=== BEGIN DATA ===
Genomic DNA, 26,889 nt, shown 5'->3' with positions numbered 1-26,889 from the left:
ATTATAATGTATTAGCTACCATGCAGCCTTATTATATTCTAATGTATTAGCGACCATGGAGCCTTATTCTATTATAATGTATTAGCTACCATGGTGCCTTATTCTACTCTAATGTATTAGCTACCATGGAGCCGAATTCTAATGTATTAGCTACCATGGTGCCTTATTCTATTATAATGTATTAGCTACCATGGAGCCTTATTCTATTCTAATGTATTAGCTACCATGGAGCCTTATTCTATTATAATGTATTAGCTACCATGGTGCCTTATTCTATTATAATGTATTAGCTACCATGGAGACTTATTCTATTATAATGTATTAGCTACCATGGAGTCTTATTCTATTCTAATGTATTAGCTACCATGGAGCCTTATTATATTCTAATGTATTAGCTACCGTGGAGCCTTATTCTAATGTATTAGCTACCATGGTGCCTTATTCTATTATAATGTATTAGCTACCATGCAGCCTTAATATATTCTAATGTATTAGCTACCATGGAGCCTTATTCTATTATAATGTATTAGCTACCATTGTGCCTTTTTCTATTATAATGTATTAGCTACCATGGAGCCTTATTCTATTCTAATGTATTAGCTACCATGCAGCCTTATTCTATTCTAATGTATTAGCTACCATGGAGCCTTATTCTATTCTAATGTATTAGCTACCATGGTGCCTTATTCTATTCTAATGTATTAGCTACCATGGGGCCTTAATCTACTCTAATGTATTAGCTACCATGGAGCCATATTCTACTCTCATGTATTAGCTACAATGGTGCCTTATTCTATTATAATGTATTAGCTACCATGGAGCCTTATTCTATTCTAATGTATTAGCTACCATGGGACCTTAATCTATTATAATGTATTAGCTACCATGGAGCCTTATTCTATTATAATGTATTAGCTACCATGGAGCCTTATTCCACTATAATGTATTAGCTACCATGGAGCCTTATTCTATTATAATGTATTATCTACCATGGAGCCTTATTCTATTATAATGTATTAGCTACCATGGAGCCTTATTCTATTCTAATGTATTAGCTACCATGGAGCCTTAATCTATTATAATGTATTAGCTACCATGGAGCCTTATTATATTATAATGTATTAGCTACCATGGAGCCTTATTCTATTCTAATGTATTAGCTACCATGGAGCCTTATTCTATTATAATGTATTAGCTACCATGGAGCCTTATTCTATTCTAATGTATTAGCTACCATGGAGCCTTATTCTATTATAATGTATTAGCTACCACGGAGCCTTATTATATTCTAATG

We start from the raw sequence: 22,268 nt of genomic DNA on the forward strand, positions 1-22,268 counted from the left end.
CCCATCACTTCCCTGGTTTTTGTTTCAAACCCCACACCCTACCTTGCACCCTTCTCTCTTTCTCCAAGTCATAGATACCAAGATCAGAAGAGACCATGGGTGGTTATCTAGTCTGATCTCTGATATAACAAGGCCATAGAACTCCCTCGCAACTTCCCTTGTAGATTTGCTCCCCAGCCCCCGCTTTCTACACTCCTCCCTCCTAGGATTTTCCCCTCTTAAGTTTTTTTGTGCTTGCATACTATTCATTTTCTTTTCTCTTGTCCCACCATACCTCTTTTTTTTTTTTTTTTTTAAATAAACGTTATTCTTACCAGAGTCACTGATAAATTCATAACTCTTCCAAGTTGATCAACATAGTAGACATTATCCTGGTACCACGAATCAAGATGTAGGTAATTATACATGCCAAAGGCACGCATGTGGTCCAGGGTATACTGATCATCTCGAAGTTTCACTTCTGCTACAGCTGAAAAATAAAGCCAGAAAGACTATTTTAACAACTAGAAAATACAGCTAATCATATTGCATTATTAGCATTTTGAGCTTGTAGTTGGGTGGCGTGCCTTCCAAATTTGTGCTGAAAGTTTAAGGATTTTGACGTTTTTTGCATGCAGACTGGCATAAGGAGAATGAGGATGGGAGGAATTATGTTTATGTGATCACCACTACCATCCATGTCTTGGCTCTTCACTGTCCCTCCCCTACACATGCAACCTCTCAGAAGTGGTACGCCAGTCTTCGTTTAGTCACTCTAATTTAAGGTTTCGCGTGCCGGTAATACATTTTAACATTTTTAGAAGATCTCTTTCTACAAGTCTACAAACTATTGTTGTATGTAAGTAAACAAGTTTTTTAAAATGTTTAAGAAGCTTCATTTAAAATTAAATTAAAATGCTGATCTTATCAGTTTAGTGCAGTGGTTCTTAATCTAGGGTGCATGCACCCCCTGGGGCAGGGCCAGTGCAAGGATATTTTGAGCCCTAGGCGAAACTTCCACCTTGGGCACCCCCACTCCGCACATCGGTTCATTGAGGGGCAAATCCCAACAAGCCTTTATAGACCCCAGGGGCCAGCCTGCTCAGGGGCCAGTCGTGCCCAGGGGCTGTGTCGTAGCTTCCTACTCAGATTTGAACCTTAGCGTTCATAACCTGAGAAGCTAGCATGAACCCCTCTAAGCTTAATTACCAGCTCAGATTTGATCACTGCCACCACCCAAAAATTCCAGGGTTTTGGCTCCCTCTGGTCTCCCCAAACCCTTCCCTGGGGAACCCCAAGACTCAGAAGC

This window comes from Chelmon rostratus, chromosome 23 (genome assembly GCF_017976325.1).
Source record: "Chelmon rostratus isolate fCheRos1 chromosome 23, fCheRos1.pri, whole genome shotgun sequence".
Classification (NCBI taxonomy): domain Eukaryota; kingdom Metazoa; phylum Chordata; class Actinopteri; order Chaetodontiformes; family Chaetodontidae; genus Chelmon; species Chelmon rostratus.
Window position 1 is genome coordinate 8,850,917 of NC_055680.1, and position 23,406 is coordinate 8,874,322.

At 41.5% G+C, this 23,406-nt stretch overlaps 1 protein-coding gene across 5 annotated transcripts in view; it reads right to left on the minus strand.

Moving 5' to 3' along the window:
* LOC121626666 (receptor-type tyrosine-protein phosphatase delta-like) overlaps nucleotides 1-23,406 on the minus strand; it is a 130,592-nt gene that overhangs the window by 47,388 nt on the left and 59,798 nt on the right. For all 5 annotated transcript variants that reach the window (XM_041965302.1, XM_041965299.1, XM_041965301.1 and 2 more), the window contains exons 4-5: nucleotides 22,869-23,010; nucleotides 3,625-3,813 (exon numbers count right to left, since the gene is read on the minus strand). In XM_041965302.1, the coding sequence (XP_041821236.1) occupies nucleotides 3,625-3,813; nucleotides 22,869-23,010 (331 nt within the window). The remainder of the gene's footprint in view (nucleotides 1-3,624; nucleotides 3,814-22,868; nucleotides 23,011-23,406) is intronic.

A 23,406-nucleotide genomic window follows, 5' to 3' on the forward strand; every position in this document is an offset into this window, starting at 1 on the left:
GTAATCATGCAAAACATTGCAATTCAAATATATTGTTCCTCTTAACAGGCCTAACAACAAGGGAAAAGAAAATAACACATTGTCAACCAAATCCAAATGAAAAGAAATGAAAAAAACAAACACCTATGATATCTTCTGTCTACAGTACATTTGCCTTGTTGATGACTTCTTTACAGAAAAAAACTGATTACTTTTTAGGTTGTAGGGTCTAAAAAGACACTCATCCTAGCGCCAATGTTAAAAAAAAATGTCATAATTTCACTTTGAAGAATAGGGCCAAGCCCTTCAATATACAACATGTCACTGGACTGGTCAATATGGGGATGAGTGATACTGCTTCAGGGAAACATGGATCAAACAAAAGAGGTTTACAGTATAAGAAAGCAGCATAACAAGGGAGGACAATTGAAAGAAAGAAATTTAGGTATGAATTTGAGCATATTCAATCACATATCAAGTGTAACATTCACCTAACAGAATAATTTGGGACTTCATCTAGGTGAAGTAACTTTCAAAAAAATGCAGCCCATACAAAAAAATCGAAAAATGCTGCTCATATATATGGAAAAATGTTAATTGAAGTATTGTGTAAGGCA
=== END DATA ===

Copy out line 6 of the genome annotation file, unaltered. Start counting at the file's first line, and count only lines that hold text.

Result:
Source record: "Chelmon rostratus isolate fCheRos1 chromosome 23, fCheRos1.pri, whole genome shotgun sequence".